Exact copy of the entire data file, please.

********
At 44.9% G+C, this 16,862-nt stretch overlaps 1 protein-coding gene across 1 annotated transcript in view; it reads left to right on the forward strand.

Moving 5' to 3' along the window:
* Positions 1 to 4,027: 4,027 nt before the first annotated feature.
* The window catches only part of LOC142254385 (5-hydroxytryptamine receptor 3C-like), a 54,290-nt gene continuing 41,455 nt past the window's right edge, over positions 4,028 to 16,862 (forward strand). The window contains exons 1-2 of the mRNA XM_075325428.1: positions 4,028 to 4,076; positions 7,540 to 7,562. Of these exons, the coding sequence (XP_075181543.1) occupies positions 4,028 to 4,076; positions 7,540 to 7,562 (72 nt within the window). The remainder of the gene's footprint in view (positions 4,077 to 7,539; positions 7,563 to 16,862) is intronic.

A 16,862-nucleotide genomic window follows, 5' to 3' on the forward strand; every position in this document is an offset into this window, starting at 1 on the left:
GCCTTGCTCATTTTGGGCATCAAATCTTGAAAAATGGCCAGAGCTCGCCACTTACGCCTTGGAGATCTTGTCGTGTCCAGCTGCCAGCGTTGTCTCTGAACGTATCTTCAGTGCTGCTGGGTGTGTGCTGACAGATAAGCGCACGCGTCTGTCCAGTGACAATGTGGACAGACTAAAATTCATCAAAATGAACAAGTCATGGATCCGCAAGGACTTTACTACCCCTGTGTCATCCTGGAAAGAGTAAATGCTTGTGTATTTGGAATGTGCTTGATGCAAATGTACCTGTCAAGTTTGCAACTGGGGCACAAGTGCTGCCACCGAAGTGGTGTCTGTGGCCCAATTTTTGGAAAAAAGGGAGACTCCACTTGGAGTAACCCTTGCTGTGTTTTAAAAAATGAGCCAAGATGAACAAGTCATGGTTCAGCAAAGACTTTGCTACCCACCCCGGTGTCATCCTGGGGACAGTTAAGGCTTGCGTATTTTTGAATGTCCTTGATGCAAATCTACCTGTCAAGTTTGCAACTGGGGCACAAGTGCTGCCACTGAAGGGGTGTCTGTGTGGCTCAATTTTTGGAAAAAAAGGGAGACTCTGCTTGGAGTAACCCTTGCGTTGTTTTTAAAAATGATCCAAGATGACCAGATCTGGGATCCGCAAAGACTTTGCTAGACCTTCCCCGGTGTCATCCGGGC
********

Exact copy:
At 44.9% G+C, this 16,862-nt stretch overlaps 1 protein-coding gene across 1 annotated transcript in view; it reads left to right on the forward strand.

Moving 5' to 3' along the window:
* Positions 1 to 4,027: 4,027 nt before the first annotated feature.
* The window catches only part of LOC142254385 (5-hydroxytryptamine receptor 3C-like), a 54,290-nt gene continuing 41,455 nt past the window's right edge, over positions 4,028 to 16,862 (forward strand). The window contains exons 1-2 of the mRNA XM_075325428.1: positions 4,028 to 4,076; positions 7,540 to 7,562. Of these exons, the coding sequence (XP_075181543.1) occupies positions 4,028 to 4,076; positions 7,540 to 7,562 (72 nt within the window). The remainder of the gene's footprint in view (positions 4,077 to 7,539; positions 7,563 to 16,862) is intronic.

A 16,862-nucleotide genomic window follows, 5' to 3' on the forward strand; every position in this document is an offset into this window, starting at 1 on the left:
GCCTTGCTCATTTTGGGCATCAAATCTTGAAAAATGGCCAGAGCTCGCCACTTACGCCTTGGAGATCTTGTCGTGTCCAGCTGCCAGCGTTGTCTCTGAACGTATCTTCAGTGCTGCTGGGTGTGTGCTGACAGATAAGCGCACGCGTCTGTCCAGTGACAATGTGGACAGACTAAAATTCATCAAAATGAACAAGTCATGGATCCGCAAGGACTTTACTACCCCTGTGTCATCCTGGAAAGAGTAAATGCTTGTGTATTTGGAATGTGCTTGATGCAAATGTACCTGTCAAGTTTGCAACTGGGGCACAAGTGCTGCCACCGAAGTGGTGTCTGTGGCCCAATTTTTGGAAAAAAGGGAGACTCCACTTGGAGTAACCCTTGCTGTGTTTTAAAAAATGAGCCAAGATGAACAAGTCATGGTTCAGCAAAGACTTTGCTACCCACCCCGGTGTCATCCTGGGGACAGTTAAGGCTTGCGTATTTTTGAATGTCCTTGATGCAAATCTACCTGTCAAGTTTGCAACTGGGGCACAAGTGCTGCCACTGAAGGGGTGTCTGTGTGGCTCAATTTTTGGAAAAAAAGGGAGACTCTGCTTGGAGTAACCCTTGCGTTGTTTTTAAAAATGATCCAAGATGACCAGATCTGGGATCCGCAAAGACTTTGCTAGACCTTCCCCGGTGTCATCCGGGC